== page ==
Shots I've made during the years. I think Tembe is the best - there's a river and most of the time lots of animals and birds - antelopes (kuddus, water bucks), giraffes, elephants etc.
At the moment babuins and wildebeests at Nkoro.
Posted: October 2nd, 2014, 6:44 pm
by Felis silvestris
Just for information, Emoyeni and Thulane, the Black Eagles in Roodekrans, have already a topic for a while here: viewtopic.php?f=84&t=611
We have watched Nessi and Jono growing up and leaving the nest
A young male rhino, estimated to be about 7 months old, arrived via helicopter from an un-named reserve in Hoedspruit on Tuesday 10th November. His mother had died as a result of injuries inflicted by poachers. The young bull was in a critical condition and had sustained severe injuries to his hindquarters in what we believe was a hyena attack. The new baby was affectionately named “Stompie” by Christo (HESC’s curator) and his team.baby was affectionately named “Stompie” by Christo (HESC’s curator) and his team.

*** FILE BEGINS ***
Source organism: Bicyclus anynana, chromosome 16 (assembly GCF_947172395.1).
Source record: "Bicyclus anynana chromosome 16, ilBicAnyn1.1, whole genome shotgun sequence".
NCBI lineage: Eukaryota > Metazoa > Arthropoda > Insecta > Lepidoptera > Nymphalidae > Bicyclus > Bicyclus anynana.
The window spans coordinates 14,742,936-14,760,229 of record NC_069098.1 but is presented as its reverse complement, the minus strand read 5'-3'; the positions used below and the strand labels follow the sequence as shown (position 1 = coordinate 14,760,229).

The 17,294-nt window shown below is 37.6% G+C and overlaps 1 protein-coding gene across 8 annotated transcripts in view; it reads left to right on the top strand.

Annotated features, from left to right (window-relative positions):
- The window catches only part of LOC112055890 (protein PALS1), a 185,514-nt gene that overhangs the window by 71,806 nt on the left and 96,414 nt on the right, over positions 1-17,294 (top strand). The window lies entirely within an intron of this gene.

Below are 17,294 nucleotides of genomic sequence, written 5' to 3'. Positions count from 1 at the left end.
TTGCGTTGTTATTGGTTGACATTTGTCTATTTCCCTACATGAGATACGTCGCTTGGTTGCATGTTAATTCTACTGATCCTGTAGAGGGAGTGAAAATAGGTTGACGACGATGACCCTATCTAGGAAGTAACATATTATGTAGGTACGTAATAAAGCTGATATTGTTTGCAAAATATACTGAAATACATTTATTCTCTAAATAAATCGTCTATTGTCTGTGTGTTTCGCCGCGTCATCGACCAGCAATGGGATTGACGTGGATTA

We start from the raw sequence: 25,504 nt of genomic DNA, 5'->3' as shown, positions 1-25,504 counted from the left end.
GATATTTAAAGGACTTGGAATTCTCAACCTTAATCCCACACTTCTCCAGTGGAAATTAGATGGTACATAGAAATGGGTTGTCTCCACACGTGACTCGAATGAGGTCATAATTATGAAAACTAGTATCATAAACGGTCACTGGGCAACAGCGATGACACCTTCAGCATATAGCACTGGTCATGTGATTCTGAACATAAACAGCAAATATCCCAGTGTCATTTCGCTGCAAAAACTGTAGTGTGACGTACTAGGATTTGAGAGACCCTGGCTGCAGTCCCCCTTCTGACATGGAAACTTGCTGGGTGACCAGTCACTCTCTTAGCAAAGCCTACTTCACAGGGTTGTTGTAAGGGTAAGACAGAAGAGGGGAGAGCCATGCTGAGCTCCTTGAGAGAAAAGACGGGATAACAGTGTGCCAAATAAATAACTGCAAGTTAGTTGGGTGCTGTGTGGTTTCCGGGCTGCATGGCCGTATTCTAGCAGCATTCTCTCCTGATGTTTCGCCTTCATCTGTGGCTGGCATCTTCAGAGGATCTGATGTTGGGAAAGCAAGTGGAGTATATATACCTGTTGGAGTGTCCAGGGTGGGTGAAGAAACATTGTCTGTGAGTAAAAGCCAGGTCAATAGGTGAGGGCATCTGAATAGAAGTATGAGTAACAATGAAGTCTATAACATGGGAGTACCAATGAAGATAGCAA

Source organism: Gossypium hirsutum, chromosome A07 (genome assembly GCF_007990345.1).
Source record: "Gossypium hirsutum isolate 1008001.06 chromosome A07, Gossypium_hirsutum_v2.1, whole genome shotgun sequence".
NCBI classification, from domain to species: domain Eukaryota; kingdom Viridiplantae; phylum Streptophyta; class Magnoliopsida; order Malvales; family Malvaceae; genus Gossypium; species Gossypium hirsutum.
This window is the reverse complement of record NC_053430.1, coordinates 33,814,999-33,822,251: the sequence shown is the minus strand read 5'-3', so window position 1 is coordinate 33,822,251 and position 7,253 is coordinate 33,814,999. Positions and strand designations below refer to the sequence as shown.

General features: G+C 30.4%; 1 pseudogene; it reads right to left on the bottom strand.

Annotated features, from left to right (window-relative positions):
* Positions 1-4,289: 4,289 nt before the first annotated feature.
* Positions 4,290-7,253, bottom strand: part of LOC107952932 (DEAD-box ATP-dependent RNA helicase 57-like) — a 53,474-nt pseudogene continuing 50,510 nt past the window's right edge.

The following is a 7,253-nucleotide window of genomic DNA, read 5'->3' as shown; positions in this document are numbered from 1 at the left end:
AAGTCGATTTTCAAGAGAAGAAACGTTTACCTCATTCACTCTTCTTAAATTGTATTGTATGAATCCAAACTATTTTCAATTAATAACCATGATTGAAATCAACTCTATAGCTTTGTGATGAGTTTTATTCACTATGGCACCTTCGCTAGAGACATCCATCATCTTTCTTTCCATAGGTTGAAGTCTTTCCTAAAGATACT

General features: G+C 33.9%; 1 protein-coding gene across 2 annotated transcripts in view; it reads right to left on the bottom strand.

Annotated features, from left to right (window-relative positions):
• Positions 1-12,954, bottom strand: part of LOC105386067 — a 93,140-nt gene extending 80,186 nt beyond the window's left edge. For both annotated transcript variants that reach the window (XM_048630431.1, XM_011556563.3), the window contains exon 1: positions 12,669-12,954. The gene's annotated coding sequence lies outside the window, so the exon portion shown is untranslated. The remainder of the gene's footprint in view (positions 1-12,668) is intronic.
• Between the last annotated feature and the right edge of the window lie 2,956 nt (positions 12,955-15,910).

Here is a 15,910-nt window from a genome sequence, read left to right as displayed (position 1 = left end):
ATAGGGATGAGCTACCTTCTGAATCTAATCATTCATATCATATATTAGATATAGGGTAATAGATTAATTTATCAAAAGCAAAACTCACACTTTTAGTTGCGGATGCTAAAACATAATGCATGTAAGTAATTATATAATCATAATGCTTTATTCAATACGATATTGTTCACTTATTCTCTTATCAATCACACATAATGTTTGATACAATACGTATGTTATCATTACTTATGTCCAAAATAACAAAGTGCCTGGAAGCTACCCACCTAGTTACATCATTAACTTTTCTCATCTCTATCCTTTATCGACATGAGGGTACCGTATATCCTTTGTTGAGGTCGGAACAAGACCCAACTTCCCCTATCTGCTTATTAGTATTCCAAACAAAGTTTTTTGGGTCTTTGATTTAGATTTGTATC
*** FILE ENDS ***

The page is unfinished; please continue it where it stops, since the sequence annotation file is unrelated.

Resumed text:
Posted: January 24th, 2016, 10:58 am
Posted: November 28th, 2019, 1:41 pm
November 28 2019
Next to Africam is also Djuma Private Game Reserve.
There are also many elephants, giraffes and other animals. But this year, the family of lapwing attracted general attention.
The blacksmith lapwing occurs in association with wetlands of all sizes. Even very small damp areas caused by a spilling water trough can attract them. In South Africa they are most numerous in the mesic grassland region, less so in higher-rainfall grasslands. Like the crowned lapwing, this species may leave Zambia and Zimbabwe in years of high rainfall and return in dry years. It avoids mountains of any type.
Blacksmith lapwings expanded their range in the 20th century into areas where dams were built and where intensive farming was practiced. Consequently, they are now numerous and established in the western Cape region of South Africa, where they were absent until the 1930s. In this region they have also entered estuarine mud flats in winter where they aggressively displace other waders. Although they are partially migratory, they do not seem to engage in large-scale, regular migrations (Wiki)